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  • Writer's pictureSeema M. Fazil

Black Sheep by Na'ima B. Robert


Title: Black Sheep

Author: Na'ima B. Robert

Release Date: March 25, 2014

Publisher: Frances Lincoln Children's Books

Purchase: Since this book is out of print, you can keep your eyes out on it in your local secondhand bookstore, used Amazon, or Better World Books. Or, check if your local public library has it.

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Rating: ★★★★★




Synopsis:


Dwayne, 16, meets high-flying, uni-bound Misha, and sparks fly. To Misha it feels like true love, but her mum is adamant that Dwayne is bad news and forbids her to see him. When Misha decides to follow her heart, the web of secrets and lies begins to tighten, for Dwayne is not quite who he says he is. And as he struggles to turn his life around while hiding his darker side from Misha, his ties with Trigger, Jukkie and the rest of his boys draw him deeper and deeper into gang violence, more serious and bloody than any he has ever seen. One night, Dwayne's two lives collide, with devastating consequences.

 

My Review:


Finally picked this up after it's been sitting unread on my shelf for ages. This was my third book by Na'ima B. Robert. How could I have not read this earlier! It was SUCH a beautiful novel with deep messages that I'm unable to explain! 😭 I've got a lot to say about this book that I don't know where the heck to start! 😅


Na'ima B. Robert's Black Sheep follow a badman named Dwayne and a smart, uni-bound girl named Misha, who fall head over heels for each other. Despite never having been crazy for romance, I do admit that I found their young love cute and sweet. It gave me a little of the Romeo and Juliet vibe, especially with the fact that they grew up in different backgrounds. While Dwayne grew up in the bad side of town, Misha was raised by her strict mother, who expected more from her. I was really intrigued when Misha, despite her mother forbidding her to see Dwayne, follows her heart anyway and sneaks behind her back to see him. I couldn't wait to find out what her mother would do once she found out! 👀


With all the gang stuff involved, I can't help but feel how similar Black Sheep was to S.E. Hinton's The Outsiders. And I can't help but say it again: SO SIMILAR to The Outsiders! Jukkie, one of Dwayne's friends, reminded me of Two-Bit for his love of knives, and I saw Trigger, the head of the RDS gang, as the darker version of Dally. Also, the Larkside boys, the RDS' rival gang, were the socs.


I really enjoyed watching Dwayne grow throughout the novel - loved how real and likeable he was! In the beginning, I didn't care for him, but the next thing I knew, I found myself rooting for him as he struggles to do the right thing and turn his life around.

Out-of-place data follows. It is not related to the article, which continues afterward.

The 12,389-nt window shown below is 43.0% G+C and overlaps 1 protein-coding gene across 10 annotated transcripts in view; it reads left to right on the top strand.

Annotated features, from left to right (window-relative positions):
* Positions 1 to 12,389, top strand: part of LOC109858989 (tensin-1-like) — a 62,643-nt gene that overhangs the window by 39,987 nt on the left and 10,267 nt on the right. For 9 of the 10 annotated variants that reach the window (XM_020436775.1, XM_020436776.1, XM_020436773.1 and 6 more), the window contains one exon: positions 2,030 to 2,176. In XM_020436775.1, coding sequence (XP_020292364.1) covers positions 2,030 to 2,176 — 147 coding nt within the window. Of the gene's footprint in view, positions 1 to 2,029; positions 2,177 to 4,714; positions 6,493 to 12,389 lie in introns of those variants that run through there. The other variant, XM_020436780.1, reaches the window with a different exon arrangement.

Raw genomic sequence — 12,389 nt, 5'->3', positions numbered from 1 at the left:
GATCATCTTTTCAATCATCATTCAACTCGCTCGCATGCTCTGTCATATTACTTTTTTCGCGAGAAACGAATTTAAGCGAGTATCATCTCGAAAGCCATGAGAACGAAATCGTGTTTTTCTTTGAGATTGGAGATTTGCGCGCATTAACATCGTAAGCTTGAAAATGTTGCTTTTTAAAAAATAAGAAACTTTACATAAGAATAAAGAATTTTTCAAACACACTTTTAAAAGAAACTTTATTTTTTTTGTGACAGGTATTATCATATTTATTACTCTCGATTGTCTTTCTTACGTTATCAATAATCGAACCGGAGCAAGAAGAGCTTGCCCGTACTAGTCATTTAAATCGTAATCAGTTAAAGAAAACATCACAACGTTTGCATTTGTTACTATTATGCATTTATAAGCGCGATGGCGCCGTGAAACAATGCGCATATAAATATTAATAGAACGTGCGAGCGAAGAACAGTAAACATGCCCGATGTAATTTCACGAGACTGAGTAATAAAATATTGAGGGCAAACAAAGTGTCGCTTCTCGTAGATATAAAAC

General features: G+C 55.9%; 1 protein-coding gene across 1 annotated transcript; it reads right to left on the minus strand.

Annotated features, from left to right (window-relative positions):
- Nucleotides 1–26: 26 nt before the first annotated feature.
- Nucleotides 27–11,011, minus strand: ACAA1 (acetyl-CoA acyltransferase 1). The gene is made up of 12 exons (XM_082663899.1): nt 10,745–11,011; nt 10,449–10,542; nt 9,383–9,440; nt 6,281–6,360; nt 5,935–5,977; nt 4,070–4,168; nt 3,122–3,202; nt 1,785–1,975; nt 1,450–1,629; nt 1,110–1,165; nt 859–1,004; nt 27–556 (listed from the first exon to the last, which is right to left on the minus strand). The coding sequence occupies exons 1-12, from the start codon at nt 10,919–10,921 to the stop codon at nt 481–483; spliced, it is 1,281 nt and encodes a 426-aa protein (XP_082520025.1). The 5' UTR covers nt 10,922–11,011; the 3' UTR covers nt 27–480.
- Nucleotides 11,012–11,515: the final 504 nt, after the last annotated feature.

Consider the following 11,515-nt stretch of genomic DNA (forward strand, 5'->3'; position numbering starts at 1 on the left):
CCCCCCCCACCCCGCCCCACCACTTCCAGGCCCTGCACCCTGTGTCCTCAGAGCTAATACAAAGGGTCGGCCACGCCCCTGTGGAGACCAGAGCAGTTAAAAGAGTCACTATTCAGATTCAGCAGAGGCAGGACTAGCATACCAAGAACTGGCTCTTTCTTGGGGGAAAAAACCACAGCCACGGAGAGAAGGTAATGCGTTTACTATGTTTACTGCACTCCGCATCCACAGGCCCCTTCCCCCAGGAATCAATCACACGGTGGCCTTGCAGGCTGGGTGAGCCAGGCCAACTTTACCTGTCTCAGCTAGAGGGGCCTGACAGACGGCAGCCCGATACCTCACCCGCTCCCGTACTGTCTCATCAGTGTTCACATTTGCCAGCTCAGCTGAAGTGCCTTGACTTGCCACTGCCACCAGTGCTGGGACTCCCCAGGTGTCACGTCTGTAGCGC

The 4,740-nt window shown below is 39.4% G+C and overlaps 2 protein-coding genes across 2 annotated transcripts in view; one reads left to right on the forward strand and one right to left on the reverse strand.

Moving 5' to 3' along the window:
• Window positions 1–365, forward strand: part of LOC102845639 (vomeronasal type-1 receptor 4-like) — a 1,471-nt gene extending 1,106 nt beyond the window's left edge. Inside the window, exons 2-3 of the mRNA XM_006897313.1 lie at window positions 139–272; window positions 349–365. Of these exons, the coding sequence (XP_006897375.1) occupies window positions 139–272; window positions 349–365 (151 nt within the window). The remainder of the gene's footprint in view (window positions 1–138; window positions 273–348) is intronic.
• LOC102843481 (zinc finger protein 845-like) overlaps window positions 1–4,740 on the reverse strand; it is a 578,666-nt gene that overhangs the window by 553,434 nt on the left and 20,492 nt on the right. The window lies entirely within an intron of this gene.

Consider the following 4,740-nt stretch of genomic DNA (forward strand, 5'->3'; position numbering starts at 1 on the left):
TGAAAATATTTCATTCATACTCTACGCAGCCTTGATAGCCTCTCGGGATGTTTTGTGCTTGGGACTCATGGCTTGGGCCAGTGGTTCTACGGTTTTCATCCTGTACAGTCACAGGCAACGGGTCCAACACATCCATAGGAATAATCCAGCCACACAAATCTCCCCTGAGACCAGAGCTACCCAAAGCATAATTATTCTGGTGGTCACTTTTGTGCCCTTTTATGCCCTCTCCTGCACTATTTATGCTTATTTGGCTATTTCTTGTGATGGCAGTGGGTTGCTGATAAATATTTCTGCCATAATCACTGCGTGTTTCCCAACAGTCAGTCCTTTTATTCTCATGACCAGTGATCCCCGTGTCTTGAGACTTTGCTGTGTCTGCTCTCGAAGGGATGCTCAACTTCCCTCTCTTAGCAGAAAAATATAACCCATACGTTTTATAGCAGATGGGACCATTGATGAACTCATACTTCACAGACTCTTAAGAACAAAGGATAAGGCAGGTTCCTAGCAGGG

I was especially really impressed with how Na'ima managed to spread the message of Islam without being preachy, giving da'wah for her readers indirectly. I also loved how she raised awareness of how the media portray Muslims. I saw that she also seemed to raise awareness of how society views gangsters; for instance, how Dwayne was accused of cheating on a test when, in truth, he actually really did pass it, and how Misha's mom judged him right away only based on his looks! I felt sorry and mad for him. I also felt bad about how his mom gave up on him. Na'ima shows us that there is hope for gangsters too, they just need someone to guide them. I was close to tearing up when ***Spoiler*** Dwayne took his shahadah. ***Spoiler***


It may not have been much, but I loved the little bit of bromance that was added, such as, Dwayne referring to Tony as 'the big brother I never had', and Tony loving and caring for Dwayne like his own little brother. I would have loved to see more. 🥺


Finally, the ending was emotional.🥺 One of the deep messages that Black Sheep gives us is that there is a reason why God - Allah - sends some people down our path. I loved how REALISTIC it was!

While I loved everything about this book, there were only a few very minor things that annoyed me, such as, the use of slang that took me a bit of time to get used to and the description, "kissed his teeth", that Na'ima kept using many times. Also, is it just me or were there things that seemed untied? For instance, ***Spoiler***Misha never found out that it was Dwayne's little brother that robbed her grandmother - I would have loved to see her reaction, honestly.***Spoiler***

Overall, again, this was a very beautiful novel, and would recommend for everyone.


If you loved The Outsiders, please pick this one up!


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